Ginger also said APD still needs to create a strong “self-auditing” system to resolve policy violation issues.

Police Union President Shaun Willoughby said he was “surprised” to find that Ginger was critical of the police officers’ union.

According to Willoughby, the complaints mentioned in Ginger’s November 2, 2018 report are standard when the union believes the police administration violated either the contract between the police union and the city or the city’s own labor rules.

According to Willoughby:

“There is no relevance in the [Court Approved Settlement Agreement] as it relates to our prohibited practice complaints. … It’s pretty shocking to us that … he has identified the union as a target to talk negatively about.”



During a September 10, 2018 status conference with the federal judge overseeing the reform process, the federal monitor testified that a group of “high-ranking APD officers” within the department are trying to thwart reform efforts.

The entire 53-page transcript of the conference call can be read here:


During the court hearing it was revealed that the group of “high-ranking APD officers” are APD sergeants and lieutenants and because they are part of the police union they remain in their positions and cannot be removed.

During the September 10, 2018 status conference, APD Chief Michael Geier also reported to Judge Brack that he has also noticed some “old-school resistance” to reforms mandated by the CASA.

During the last 11 months, Chief Geier has replaced a number of commanders with others who agree with police reforms, but not many sergeants nor lieutenants who may be resisting the reforms.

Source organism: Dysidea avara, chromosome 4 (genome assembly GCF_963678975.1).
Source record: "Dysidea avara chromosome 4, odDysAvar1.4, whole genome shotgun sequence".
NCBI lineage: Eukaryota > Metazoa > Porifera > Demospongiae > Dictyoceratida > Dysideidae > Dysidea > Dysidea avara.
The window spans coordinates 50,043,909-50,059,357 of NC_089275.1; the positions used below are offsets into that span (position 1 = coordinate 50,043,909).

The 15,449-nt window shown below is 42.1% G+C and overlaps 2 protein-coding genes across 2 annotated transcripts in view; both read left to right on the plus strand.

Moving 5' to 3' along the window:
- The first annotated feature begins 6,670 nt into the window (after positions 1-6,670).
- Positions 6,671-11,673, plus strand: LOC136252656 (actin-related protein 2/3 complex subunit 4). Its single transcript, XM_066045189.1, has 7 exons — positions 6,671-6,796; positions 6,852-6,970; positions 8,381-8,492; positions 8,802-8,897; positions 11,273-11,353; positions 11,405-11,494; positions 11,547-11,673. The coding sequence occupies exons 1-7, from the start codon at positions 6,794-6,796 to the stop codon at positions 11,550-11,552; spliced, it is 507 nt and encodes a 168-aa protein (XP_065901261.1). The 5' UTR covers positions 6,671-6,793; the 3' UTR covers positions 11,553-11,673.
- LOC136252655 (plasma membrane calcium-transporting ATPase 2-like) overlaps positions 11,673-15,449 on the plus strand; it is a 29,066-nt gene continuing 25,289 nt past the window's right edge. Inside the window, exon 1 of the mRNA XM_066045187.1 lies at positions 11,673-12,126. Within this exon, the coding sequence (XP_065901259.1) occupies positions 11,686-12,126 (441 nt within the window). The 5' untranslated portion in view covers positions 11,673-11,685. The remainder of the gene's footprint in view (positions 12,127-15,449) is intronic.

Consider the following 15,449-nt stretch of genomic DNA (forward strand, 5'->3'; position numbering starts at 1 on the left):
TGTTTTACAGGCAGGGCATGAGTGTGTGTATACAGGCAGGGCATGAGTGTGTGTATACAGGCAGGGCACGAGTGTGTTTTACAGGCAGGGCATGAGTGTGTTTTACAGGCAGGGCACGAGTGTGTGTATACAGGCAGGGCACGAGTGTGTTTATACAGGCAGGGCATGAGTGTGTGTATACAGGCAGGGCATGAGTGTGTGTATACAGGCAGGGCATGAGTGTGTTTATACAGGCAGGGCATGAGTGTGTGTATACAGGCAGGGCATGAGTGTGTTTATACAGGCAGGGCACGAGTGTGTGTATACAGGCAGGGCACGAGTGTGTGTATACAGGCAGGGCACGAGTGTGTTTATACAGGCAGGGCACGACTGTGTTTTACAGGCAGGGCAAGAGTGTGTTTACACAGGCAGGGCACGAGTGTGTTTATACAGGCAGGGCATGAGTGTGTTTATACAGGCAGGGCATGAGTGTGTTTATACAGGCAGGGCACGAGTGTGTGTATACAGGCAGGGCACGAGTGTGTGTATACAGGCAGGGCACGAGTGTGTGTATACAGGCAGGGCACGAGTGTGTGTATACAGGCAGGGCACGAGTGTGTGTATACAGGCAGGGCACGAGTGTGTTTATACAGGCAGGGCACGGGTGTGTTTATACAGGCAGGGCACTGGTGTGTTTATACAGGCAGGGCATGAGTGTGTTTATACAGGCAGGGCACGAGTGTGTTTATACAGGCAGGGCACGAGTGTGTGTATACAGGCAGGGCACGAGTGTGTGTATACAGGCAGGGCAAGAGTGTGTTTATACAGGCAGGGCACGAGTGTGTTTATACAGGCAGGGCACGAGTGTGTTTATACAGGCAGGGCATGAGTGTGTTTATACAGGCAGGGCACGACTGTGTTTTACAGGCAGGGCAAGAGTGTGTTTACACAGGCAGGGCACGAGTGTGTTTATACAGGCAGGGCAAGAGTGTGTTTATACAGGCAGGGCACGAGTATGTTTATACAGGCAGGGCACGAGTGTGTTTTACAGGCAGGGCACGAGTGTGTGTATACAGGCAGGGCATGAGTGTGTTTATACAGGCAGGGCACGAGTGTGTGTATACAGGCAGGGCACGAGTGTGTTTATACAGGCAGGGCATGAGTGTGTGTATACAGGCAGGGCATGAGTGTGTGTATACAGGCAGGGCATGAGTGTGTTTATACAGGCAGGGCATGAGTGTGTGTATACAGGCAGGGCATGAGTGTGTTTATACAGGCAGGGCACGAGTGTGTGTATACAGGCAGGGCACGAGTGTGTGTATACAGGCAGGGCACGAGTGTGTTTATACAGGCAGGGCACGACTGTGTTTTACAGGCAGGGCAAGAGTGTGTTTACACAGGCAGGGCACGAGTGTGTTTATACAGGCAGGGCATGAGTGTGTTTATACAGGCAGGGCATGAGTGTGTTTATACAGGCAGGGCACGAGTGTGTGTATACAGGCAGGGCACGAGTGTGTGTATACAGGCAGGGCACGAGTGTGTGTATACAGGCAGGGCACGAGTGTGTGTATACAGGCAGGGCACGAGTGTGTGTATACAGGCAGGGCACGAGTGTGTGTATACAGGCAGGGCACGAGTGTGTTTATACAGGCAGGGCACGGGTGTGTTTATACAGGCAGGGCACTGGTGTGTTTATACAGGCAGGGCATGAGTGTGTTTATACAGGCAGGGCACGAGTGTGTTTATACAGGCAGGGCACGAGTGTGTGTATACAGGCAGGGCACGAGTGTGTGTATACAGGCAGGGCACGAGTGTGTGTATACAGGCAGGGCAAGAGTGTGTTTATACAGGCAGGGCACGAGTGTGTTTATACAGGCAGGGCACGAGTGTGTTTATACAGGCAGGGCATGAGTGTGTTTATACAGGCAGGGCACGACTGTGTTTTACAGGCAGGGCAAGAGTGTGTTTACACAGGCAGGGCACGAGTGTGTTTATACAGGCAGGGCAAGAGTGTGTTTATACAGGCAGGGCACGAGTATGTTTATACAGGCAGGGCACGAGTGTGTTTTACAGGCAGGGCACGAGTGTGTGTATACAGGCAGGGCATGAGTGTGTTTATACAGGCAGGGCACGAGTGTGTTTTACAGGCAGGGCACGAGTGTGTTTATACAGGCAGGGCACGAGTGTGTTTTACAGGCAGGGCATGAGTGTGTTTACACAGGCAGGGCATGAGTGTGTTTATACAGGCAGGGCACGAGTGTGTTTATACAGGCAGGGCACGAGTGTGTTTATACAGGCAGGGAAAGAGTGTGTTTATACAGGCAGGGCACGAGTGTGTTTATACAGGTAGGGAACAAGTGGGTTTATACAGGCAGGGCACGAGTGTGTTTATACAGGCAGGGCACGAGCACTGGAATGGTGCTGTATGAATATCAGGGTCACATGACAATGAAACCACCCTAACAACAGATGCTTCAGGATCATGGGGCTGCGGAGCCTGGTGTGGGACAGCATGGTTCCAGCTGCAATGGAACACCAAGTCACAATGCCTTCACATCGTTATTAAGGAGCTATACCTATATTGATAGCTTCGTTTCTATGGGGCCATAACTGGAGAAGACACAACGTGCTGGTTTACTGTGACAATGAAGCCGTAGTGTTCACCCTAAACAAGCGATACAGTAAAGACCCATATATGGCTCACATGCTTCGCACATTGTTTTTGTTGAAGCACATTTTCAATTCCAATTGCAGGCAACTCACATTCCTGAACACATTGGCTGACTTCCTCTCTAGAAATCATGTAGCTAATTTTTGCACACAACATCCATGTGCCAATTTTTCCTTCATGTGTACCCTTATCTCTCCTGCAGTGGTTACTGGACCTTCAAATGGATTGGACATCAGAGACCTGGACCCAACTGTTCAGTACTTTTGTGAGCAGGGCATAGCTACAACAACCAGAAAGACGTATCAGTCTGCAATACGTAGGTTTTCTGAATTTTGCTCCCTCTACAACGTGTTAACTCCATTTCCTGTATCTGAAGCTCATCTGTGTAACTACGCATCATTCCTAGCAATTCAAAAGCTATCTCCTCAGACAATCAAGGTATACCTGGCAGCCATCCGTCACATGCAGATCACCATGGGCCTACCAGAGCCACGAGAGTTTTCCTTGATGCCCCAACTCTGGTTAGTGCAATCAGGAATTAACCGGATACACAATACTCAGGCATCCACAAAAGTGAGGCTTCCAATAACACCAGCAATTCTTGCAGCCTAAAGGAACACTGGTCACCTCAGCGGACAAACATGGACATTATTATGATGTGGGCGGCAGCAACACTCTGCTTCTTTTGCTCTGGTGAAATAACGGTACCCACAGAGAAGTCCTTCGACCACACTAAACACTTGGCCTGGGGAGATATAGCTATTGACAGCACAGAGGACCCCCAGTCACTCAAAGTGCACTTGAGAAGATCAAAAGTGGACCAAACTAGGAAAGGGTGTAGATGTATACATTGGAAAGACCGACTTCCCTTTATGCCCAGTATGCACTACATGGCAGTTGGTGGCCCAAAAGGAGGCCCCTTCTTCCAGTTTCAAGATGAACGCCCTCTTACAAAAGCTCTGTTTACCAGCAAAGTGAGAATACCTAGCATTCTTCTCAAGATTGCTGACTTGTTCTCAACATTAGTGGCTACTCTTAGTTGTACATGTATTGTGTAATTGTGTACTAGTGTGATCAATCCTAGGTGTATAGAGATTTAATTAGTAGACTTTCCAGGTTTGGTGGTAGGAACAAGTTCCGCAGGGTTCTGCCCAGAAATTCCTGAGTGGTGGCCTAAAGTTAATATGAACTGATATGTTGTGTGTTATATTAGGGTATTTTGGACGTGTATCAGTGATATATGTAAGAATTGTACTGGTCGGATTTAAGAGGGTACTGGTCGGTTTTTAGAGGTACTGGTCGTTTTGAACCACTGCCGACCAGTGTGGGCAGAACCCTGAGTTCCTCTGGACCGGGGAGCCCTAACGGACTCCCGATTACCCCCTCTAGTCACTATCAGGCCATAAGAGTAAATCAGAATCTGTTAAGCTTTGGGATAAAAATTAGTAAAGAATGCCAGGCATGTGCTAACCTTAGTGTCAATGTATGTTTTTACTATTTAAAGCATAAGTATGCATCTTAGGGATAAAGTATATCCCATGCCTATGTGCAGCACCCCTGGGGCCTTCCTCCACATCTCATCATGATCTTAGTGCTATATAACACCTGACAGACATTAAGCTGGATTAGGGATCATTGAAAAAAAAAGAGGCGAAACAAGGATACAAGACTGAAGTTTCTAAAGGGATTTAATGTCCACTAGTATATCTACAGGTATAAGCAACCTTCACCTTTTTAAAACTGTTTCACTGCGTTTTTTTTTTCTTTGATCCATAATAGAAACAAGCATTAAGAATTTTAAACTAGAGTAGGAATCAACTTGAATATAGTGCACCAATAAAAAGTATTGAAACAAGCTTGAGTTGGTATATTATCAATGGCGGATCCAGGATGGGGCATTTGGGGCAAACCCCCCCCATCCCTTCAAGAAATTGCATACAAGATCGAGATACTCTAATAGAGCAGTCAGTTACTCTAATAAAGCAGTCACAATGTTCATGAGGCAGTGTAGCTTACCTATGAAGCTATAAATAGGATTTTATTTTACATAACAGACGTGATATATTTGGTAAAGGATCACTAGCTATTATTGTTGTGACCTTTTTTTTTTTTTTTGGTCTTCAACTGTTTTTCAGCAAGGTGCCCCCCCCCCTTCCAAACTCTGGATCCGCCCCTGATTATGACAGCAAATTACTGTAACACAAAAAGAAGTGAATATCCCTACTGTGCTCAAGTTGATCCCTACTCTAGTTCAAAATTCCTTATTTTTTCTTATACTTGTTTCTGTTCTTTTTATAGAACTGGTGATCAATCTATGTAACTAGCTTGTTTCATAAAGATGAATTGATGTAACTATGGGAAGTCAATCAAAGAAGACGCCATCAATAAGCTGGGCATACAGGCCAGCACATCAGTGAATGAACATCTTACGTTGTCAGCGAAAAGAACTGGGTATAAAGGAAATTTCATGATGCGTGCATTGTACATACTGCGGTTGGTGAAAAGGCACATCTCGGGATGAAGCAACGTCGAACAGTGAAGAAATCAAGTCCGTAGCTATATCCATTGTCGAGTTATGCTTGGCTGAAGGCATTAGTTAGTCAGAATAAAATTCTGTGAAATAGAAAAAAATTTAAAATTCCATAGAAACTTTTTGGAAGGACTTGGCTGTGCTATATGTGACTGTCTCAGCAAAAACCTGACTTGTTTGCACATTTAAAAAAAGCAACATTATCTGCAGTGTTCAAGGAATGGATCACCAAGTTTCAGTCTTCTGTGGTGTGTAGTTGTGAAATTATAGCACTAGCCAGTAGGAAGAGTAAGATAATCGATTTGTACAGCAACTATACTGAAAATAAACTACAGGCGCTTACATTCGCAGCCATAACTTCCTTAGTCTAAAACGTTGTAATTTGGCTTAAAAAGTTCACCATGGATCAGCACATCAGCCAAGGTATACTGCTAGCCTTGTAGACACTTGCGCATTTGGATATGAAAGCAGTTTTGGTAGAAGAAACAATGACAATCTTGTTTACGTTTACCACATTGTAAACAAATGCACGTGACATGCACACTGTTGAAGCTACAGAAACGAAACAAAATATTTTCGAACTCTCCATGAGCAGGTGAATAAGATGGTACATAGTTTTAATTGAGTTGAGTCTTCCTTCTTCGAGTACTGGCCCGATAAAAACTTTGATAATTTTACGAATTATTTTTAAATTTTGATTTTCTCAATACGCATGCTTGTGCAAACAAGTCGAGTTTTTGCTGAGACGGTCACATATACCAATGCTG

Geier has said changes to several commander positions will over time ensure that the entire chain of command is buying into the “new” APD.

Federal Monitor Ginger referred to the group of union members as the “counter-CASA effect.”

Ginger described the group’s attitude as “certainly ambivalent” to the reform effort and the CASA.

Geier has said changes to several commander positions will over time ensure that the entire chain of command is buying into the “new” APD.

Ginger described the group’s attitude as “certainly ambivalent” to the reform effort and the CASA.

The transcript of the September 10, 2018 proceeding reflect that Dr. Ginger told Judge Brack:

“The ones I’m speaking of are in critical areas and that ambivalence, alone, will give rise to exactly the sort of issues that we’ve seen in the past at the training academy. … So while it’s not overt, you know, there’s nobody sabotaging computer files or that sort of thing, it’s a sort of a low-level processing, but nonetheless, it has an effect. … It’s a small group, but it’s a widespread collection of sworn personnel at sergeant’s and lieutenant’s levels with civil service protection that appear to be, based on my knowledge and experience, not completely committed to this process … It is something that is deep-seated and it’s a little harder to find a quick fix or solution to it, but I think, in the long term, by having this foundation with new leadership and a new direction from the top down, we should be able to get through this and survive it.”

In response to Dr. Gingers accusation, Police Union President Shaun Willoughby proclaimed that all Albuquerque police officers throughout the ranks have bought into the reform effort and that it would be “ludicrous” to think some sergeants and lieutenants are trying to stop the process.

Willoughby went on to say:

“It gets to a point of being so frustrating that it’s almost comical. … It makes it sound like there’s an insurgency … Officers have done so much work [implementing the reforms]. They have done the heavy lifting.”



Over 5 years ago, a Department of Justice (DOJ) investigation found a “pattern and practice of excessive force” and a “culture of aggression” within the Albuquerque Police Department (APD).

Albuquerque is one of 18 law enforcement agencies throughout the country operating under a consent decree brought on by a DOJ investigation that found systemic problems.

In APD’s case, the DOJ found a “culture of aggression” within APD after reviewing as many as 18 “deadly use of force cases” and other cases of “excessive use of force cases.